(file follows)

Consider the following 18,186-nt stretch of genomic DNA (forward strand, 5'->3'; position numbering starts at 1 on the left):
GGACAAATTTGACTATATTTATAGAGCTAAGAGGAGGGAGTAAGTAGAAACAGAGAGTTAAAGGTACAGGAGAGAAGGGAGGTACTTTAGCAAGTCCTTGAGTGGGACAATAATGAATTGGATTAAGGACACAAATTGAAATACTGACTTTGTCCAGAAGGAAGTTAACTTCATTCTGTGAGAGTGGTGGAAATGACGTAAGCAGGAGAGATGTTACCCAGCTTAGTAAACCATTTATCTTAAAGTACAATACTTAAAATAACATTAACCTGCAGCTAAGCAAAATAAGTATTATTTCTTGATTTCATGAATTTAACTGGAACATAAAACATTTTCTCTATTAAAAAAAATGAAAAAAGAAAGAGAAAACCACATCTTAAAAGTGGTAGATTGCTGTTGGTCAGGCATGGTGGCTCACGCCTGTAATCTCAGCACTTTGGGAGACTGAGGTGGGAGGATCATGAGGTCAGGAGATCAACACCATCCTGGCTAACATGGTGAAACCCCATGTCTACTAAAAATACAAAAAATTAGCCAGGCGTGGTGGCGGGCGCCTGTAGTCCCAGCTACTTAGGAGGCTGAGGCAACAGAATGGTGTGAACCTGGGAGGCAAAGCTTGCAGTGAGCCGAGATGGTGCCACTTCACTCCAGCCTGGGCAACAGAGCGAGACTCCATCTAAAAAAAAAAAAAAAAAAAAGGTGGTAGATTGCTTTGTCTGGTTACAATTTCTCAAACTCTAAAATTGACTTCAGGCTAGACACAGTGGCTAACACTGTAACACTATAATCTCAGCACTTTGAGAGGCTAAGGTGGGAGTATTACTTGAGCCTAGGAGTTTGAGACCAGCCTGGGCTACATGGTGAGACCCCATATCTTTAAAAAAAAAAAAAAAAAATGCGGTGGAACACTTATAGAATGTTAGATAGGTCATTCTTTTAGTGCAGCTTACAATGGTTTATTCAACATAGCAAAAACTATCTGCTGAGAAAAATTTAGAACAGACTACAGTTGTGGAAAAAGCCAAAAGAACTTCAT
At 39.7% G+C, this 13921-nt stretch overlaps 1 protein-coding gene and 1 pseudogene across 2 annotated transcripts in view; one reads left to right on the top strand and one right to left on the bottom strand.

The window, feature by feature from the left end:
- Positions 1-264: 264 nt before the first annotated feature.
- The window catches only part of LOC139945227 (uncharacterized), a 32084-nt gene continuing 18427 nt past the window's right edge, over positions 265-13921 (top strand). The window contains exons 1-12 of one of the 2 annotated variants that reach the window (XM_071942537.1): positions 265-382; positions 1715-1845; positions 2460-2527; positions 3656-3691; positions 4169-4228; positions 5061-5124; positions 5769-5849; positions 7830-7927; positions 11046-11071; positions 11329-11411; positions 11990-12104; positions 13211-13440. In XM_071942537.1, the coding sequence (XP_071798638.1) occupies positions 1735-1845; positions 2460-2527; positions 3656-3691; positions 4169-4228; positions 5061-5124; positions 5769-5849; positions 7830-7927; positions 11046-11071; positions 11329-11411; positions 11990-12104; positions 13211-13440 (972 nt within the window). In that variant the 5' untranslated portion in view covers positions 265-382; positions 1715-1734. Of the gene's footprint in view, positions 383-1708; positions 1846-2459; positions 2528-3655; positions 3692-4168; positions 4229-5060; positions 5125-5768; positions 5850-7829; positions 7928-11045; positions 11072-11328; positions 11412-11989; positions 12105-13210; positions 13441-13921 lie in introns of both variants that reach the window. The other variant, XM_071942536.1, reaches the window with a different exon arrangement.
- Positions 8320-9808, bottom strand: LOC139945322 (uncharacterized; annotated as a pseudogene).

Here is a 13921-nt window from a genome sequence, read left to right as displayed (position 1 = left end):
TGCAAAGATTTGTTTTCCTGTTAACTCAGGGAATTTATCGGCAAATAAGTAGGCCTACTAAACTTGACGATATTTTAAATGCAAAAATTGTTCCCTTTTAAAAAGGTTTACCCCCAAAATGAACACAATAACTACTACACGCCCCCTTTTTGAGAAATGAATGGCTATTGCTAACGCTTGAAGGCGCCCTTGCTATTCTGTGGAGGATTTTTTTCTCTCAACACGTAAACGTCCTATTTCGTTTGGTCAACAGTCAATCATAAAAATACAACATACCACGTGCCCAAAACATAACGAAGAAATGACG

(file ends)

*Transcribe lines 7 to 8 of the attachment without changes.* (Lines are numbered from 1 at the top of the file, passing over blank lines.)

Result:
- Positions 8320-9808, bottom strand: LOC139945322 (uncharacterized; annotated as a pseudogene).

Here is a 13921-nt window from a genome sequence, read left to right as displayed (position 1 = left end):